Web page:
Secure Git operations to your self-managed GitLab – without a VPN

Use Banyan to support SSH and PAT protocols/authentication schemes seamlessly, while still ensuring zero trust security.

  • Updated on Apr 27, 2022
  • 10 minutes to read
  • Contributors

Overview

This article is a follow-up to the secure web access to GitLab cookbook which described how to replace your VPN and implement zero trust security for browser-based (HTTPS) access to your self-managed GitLab instance.

For Git operations that are not browser-based - such as programmatic access, Command Line Interface (CLI) tools, Graphical User Interface (GUI) applications, etc - GitLab doesn’t use standard web-based username and password authentication. Instead, it uses 2 other protocols and authentication schemes:

All major managed Git providers - GitLab, GitHub, BitBucket - have announced the deprecation of the use of account passwords for Git operations. You can still support users performing Git operations using account passwords - follow the instructions below for PAT authentication.

This cookbook shows you how to use Banyan to support SSH and PAT protocols/authentication schemes seamlessly, while still ensuring zero trust security.

Approach

For a high-level architecture diagram, review the approach section in the secure web access to GitLab solution guide.

For Git operations, we use Banyan’s infrastructure service capabilities with short-lived X509 certificates. We will define 2 additional services for each auth mechanism and protocol that GitLab supports:

  • SSH Service for SSH Keys, that use the SSH protocol on backend port 22
  • TCP Service for Access Tokens and Passwords, that use the HTTP/HTTPS protocol on backend port 80/443

The diagram below depicts the traffic flow for each service:

The table summarizes the Banyan services and functionality used:

Service Name Service Type Use Case
gitlab Hosted Website Web access, exemptions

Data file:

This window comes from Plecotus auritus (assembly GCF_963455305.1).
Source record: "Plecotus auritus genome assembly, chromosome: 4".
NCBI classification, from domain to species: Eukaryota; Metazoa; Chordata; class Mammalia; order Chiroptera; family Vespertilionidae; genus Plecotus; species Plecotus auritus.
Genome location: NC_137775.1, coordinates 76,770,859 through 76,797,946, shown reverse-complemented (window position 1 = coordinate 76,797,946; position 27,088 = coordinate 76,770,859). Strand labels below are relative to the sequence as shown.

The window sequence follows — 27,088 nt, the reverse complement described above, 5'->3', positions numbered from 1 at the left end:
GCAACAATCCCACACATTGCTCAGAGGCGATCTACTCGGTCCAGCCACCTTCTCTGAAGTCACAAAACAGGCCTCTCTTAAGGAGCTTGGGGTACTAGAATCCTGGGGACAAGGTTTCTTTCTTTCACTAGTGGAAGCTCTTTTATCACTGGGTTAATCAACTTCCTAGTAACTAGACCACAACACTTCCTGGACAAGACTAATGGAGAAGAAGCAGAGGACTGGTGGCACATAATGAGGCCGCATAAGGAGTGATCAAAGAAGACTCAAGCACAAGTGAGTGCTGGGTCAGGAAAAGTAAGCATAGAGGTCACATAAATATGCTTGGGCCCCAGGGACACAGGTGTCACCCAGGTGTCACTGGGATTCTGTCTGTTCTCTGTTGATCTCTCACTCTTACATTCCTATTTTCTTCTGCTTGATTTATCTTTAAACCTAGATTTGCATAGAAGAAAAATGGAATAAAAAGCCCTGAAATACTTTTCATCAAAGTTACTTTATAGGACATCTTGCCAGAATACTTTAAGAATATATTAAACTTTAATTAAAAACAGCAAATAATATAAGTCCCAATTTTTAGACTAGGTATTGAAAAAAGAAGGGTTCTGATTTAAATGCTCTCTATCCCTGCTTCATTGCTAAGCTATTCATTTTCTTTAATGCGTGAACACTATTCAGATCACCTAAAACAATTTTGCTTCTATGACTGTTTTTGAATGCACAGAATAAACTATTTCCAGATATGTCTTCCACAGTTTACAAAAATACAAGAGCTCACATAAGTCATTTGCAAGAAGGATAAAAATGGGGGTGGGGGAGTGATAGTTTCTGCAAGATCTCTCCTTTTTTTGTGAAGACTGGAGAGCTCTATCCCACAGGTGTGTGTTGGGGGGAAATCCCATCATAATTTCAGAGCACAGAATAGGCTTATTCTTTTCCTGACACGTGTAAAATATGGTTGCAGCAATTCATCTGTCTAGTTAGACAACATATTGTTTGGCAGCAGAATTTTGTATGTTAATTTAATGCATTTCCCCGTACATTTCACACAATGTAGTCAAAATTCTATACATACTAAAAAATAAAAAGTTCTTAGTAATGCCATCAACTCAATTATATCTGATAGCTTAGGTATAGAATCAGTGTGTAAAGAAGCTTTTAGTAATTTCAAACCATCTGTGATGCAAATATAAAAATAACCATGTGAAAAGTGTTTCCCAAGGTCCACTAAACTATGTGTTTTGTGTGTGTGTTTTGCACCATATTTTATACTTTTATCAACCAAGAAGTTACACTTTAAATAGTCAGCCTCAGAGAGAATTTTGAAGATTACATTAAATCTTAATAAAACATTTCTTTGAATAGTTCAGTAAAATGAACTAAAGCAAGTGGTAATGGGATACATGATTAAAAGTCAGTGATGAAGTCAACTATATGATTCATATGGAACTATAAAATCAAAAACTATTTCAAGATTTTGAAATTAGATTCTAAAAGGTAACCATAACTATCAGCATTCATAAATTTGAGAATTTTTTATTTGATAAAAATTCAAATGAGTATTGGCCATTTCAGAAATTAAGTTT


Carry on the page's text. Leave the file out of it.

gitlab-ssh Infrastructure - SSH SSH Key auth
gitlab-pat Infrastructure - TCP PAT auth, API access

In this cookbook, the end-user domain for our self-managed GitLab is gitlab.medsoft.digital, and the backend domain is of the form gitlab.c.banyan-test-drive.internal. The traffic routing will look as follows:

Service Name Service Domain & Port Backend Domain & Port
gitlab https://gitlab.medsoft.digital:443 https://gitlab.c.banyan-test-drive.internal:443
gitlab-ssh mtls://gitlab.ssh.medsoft.digital:8443 tcp://gitlab.c.banyan-test-drive.internal:22
gitlab-pat mtls://gitlab.medsoft.digital:8443 client specifies via HTTP connect; DNS override maps gitlab.medsoft.digital to gitlab.c.banyan-test-drive.internal

Prerequisites

Before you get started, ensure you have done the following:

  1. Go through the secure access to GitLab cookbook and publish a GitLab web service
  2. Register a wildcard domain that you will use to publish various SSH services; a common pattern we recommend is a ssh sub-domain, such as: *.ssh.medsoft.digital
  3. Configure your GitLab user for SSH Key authentication and/or PAT authentication

Steps

Now, let’s dive into how you can support SSH and PAT protocols/authentication for GitLab with Banyan in four easy steps:

  1. Define an SSH service to enable GitLab SSH Key authentication
  2. Connect via the Banyan App and perform Git operations using SSH
  3. Define a Generic TCP service to enable GitLab PAT authentication
  4. Connect via the Banyan App and perform Git operations using HTTPS

Step 1. Define an SSH service to enable GitLab SSH Key authentication

1.1 Register an SSH service for GitLab. Navigate to Manage Services > Infrastructure > Register New Service.

1.2 Select SSH Service.

1.3 Enter a Service Name, Description, and select an icon.

1.4 Configure the Service Attributes:

  • Select the connector you’ll be using.
  • Set a Service Domain Name following your convention for SSH services
  • Set How should incoming connections be proxied? to Fixed Backend Domain
  • Enter the private IP address or domain name of your Self-Managed GitLab as your Backend Domain.
  • Set the Backend Port to 22 for SSH

1.5 Under SSH Desktop App Settings, configure how the App should manage SSH configs